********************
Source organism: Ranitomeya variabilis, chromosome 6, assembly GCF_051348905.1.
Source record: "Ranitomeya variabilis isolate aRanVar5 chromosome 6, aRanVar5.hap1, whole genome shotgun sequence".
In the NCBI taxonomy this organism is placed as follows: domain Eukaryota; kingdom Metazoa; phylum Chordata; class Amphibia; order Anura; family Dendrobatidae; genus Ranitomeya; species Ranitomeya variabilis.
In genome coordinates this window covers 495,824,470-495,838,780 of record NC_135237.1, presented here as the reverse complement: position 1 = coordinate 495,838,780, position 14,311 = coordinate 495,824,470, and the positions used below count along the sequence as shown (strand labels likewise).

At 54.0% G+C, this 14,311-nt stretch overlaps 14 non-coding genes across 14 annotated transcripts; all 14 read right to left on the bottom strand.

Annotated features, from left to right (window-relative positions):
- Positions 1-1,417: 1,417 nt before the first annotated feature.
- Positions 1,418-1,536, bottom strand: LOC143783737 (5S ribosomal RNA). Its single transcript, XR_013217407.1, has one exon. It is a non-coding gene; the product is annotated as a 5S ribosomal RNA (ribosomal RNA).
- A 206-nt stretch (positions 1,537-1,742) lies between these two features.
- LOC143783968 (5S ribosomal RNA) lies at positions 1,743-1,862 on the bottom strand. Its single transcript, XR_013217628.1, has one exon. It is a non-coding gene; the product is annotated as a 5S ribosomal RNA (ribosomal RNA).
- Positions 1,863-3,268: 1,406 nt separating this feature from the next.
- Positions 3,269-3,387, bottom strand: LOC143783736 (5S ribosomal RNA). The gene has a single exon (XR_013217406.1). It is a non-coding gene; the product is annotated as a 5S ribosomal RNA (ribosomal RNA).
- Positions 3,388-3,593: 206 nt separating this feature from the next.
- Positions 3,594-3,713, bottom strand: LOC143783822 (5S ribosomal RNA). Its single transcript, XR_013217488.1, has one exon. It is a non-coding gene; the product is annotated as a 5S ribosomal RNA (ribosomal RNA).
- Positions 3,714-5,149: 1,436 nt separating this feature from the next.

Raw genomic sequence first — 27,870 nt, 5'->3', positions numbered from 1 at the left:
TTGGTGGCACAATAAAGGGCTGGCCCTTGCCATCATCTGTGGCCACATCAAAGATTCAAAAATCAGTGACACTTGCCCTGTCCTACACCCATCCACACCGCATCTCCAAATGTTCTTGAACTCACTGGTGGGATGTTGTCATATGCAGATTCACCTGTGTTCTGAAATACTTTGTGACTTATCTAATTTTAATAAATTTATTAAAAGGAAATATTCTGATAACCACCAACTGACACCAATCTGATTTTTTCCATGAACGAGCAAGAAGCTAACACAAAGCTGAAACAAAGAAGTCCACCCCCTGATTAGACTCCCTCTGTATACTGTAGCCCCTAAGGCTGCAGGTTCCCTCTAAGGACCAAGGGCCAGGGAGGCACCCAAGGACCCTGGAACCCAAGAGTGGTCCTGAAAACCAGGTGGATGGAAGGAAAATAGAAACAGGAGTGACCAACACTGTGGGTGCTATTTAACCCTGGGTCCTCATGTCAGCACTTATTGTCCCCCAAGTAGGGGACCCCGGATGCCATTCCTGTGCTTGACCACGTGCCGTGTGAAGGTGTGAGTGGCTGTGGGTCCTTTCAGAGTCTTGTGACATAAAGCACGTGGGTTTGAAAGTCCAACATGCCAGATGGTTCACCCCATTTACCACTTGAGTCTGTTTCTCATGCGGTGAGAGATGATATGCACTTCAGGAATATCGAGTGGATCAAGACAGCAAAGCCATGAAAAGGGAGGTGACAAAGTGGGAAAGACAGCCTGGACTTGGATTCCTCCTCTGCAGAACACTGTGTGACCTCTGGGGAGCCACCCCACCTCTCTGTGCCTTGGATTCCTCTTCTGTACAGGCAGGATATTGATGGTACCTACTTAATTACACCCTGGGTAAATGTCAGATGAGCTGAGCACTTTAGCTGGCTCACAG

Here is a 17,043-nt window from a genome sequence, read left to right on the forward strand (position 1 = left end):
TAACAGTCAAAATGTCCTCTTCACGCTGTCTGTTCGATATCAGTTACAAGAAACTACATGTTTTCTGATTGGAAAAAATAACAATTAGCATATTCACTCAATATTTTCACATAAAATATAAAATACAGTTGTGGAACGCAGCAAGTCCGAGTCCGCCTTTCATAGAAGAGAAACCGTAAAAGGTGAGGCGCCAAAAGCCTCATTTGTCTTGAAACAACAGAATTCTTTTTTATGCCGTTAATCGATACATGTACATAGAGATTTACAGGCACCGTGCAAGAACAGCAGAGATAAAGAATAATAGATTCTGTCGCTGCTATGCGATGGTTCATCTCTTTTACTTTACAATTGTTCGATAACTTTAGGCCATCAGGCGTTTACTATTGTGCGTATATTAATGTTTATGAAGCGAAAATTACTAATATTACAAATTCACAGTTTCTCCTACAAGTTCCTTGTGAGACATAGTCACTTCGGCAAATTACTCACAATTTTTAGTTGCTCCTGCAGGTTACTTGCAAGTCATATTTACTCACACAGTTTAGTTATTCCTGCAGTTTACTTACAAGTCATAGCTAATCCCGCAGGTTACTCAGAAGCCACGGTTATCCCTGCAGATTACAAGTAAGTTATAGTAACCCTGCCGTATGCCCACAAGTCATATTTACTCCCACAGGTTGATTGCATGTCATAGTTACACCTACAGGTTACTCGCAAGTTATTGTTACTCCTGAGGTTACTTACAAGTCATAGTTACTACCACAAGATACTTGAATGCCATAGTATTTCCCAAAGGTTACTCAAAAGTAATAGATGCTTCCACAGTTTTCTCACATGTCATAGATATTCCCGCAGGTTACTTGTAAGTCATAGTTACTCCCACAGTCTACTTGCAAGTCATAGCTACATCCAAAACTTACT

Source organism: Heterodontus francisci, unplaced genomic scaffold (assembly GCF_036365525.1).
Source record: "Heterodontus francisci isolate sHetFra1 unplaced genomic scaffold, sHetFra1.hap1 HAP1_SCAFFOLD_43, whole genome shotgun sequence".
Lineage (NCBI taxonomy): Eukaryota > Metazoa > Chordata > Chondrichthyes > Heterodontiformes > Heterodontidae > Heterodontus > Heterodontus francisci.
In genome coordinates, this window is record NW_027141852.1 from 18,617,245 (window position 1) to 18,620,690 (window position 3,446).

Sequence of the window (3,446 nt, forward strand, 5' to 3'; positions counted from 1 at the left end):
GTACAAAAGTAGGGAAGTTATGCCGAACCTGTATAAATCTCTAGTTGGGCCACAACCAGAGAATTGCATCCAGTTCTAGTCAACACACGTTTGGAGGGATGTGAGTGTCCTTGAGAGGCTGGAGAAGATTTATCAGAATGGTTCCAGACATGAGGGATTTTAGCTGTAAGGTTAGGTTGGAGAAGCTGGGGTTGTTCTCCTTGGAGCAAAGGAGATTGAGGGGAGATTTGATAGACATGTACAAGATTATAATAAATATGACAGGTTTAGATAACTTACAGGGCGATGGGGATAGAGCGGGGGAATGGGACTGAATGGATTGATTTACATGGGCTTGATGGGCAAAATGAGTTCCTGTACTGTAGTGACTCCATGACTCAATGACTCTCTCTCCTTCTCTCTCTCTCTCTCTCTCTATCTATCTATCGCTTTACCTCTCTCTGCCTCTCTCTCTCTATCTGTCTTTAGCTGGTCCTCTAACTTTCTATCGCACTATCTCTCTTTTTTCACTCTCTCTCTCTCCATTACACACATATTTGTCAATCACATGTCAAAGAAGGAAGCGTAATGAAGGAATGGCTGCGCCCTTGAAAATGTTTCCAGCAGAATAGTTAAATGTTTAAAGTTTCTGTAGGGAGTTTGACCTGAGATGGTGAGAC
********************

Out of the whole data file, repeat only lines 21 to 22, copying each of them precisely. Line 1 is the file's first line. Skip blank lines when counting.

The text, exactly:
Source record: "Heterodontus francisci isolate sHetFra1 unplaced genomic scaffold, sHetFra1.hap1 HAP1_SCAFFOLD_43, whole genome shotgun sequence".
Lineage (NCBI taxonomy): Eukaryota > Metazoa > Chordata > Chondrichthyes > Heterodontiformes > Heterodontidae > Heterodontus > Heterodontus francisci.